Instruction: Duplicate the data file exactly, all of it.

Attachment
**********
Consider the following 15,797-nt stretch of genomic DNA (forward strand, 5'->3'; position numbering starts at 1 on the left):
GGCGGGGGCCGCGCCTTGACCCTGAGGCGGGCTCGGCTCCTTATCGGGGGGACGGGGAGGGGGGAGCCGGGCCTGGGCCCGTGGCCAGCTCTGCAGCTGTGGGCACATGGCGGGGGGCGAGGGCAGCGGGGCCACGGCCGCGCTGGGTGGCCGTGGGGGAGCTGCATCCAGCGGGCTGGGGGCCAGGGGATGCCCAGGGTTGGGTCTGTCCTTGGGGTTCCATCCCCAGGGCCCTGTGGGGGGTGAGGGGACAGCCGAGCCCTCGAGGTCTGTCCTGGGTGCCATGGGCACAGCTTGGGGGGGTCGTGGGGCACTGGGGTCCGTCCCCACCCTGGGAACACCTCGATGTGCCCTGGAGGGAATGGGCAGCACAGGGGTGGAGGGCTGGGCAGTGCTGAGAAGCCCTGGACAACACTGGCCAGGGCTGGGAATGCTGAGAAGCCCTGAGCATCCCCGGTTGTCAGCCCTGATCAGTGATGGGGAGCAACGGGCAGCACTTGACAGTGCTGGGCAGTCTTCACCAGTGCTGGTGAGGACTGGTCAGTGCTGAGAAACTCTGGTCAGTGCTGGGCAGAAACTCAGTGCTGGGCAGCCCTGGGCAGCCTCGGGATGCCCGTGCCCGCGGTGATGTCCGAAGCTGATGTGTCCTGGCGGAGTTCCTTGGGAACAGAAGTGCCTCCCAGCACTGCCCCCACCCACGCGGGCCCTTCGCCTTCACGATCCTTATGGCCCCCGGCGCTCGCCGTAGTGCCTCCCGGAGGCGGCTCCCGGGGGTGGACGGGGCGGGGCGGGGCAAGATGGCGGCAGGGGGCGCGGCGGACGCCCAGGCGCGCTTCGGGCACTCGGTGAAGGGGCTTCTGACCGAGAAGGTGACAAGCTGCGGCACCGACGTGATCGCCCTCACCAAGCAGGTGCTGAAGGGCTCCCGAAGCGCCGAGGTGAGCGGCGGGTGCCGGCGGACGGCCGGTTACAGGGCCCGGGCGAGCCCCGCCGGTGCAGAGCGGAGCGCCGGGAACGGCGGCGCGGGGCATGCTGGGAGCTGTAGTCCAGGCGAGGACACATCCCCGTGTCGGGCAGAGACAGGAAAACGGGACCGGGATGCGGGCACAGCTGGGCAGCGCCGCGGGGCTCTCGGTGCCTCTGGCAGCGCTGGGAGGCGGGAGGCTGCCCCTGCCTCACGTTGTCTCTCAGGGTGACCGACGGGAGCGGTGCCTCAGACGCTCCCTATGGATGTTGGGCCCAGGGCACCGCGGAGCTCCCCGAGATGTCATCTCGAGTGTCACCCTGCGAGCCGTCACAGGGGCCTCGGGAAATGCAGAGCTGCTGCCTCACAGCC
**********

Consider the following 15,797-nt stretch of genomic DNA (forward strand, 5'->3'; position numbering starts at 1 on the left):
GGCGGGGGCCGCGCCTTGACCCTGAGGCGGGCTCGGCTCCTTATCGGGGGGACGGGGAGGGGGGAGCCGGGCCTGGGCCCGTGGCCAGCTCTGCAGCTGTGGGCACATGGCGGGGGGCGAGGGCAGCGGGGCCACGGCCGCGCTGGGTGGCCGTGGGGGAGCTGCATCCAGCGGGCTGGGGGCCAGGGGATGCCCAGGGTTGGGTCTGTCCTTGGGGTTCCATCCCCAGGGCCCTGTGGGGGGTGAGGGGACAGCCGAGCCCTCGAGGTCTGTCCTGGGTGCCATGGGCACAGCTTGGGGGGGTCGTGGGGCACTGGGGTCCGTCCCCACCCTGGGAACACCTCGATGTGCCCTGGAGGGAATGGGCAGCACAGGGGTGGAGGGCTGGGCAGTGCTGAGAAGCCCTGGACAACACTGGCCAGGGCTGGGAATGCTGAGAAGCCCTGAGCATCCCCGGTTGTCAGCCCTGATCAGTGATGGGGAGCAACGGGCAGCACTTGACAGTGCTGGGCAGTCTTCACCAGTGCTGGTGAGGACTGGTCAGTGCTGAGAAACTCTGGTCAGTGCTGGGCAGAAACTCAGTGCTGGGCAGCCCTGGGCAGCCTCGGGATGCCCGTGCCCGCGGTGATGTCCGAAGCTGATGTGTCCTGGCGGAGTTCCTTGGGAACAGAAGTGCCTCCCAGCACTGCCCCCACCCACGCGGGCCCTTCGCCTTCACGATCCTTATGGCCCCCGGCGCTCGCCGTAGTGCCTCCCGGAGGCGGCTCCCGGGGGTGGACGGGGCGGGGCGGGGCAAGATGGCGGCAGGGGGCGCGGCGGACGCCCAGGCGCGCTTCGGGCACTCGGTGAAGGGGCTTCTGACCGAGAAGGTGACAAGCTGCGGCACCGACGTGATCGCCCTCACCAAGCAGGTGCTGAAGGGCTCCCGAAGCGCCGAGGTGAGCGGCGGGTGCCGGCGGACGGCCGGTTACAGGGCCCGGGCGAGCCCCGCCGGTGCAGAGCGGAGCGCCGGGAACGGCGGCGCGGGGCATGCTGGGAGCTGTAGTCCAGGCGAGGACACATCCCCGTGTCGGGCAGAGACAGGAAAACGGGACCGGGATGCGGGCACAGCTGGGCAGCGCCGCGGGGCTCTCGGTGCCTCTGGCAGCGCTGGGAGGCGGGAGGCTGCCCCTGCCTCACGTTGTCTCTCAGGGTGACCGACGGGAGCGGTGCCTCAGACGCTCCCTATGGATGTTGGGCCCAGGGCACCGCGGAGCTCCCCGAGATGTCATCTCGAGTGTCACCCTGCGAGCCGTCACAGGGGCCTCGGGAAATGCAGAGCTGCTGCCTCACAGCC